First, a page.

Microsoft released the first research IPv6 stack in 1998. It runs on Windows NT 4.0 and Windows 2000. It does not work on Windows 95/98. If you have Windows 95/98 or Windows ME or SE, you can use Trumpet’s Winsock or consider upgrading to Windows XP, which includes an IPv6 stack. If you have the choice, I strongly recommend that you play with the Windows XP version. It is currently the most developed Microsoft stack and has many features that the research stack for Windows NT and Windows 2000 do not have. Also, when you install Windows XP, you get a great online help with very thorough information about IPv6 and how to use the stack and a guide for setting up a test environment.

Windows NT 4.0 and Windows 2000

The installation is pretty simple—the stack is stable, and it can even be used as a router. This is obviously not its primary use, but it is a nice feature if you want to play with it.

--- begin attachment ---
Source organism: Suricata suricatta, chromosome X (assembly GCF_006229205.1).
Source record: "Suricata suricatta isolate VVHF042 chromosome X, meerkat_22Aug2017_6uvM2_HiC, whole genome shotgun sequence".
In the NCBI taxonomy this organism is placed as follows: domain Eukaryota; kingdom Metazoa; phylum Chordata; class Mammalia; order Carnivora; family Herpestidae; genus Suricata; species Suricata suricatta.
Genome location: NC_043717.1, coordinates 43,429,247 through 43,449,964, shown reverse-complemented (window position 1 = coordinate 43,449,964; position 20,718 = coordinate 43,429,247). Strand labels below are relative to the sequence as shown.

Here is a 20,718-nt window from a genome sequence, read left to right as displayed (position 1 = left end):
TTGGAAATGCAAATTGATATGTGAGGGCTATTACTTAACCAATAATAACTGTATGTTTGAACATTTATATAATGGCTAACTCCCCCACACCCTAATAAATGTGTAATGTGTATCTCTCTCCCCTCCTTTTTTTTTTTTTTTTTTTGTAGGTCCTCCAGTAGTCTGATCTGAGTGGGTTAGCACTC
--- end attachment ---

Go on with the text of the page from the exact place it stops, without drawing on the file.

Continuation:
To find information, FAQs, and the download page for the latest versions of Microsoft’s IPv6 stack, go to


To install the IPv6 stack, run setup.exe from the location to which you extracted the IPv6 files. Then go to the Network and Dial-Up Connection window, click on the connection where you want to add the IPv6 protocol and click on Properties. Choose Install Protocol, click Add, and select the IPv6 Protocol.

The Microsoft IPv6 Protocol is automatically added to all Ethernet interfaces on your computer. The setup program copies the protocol ...

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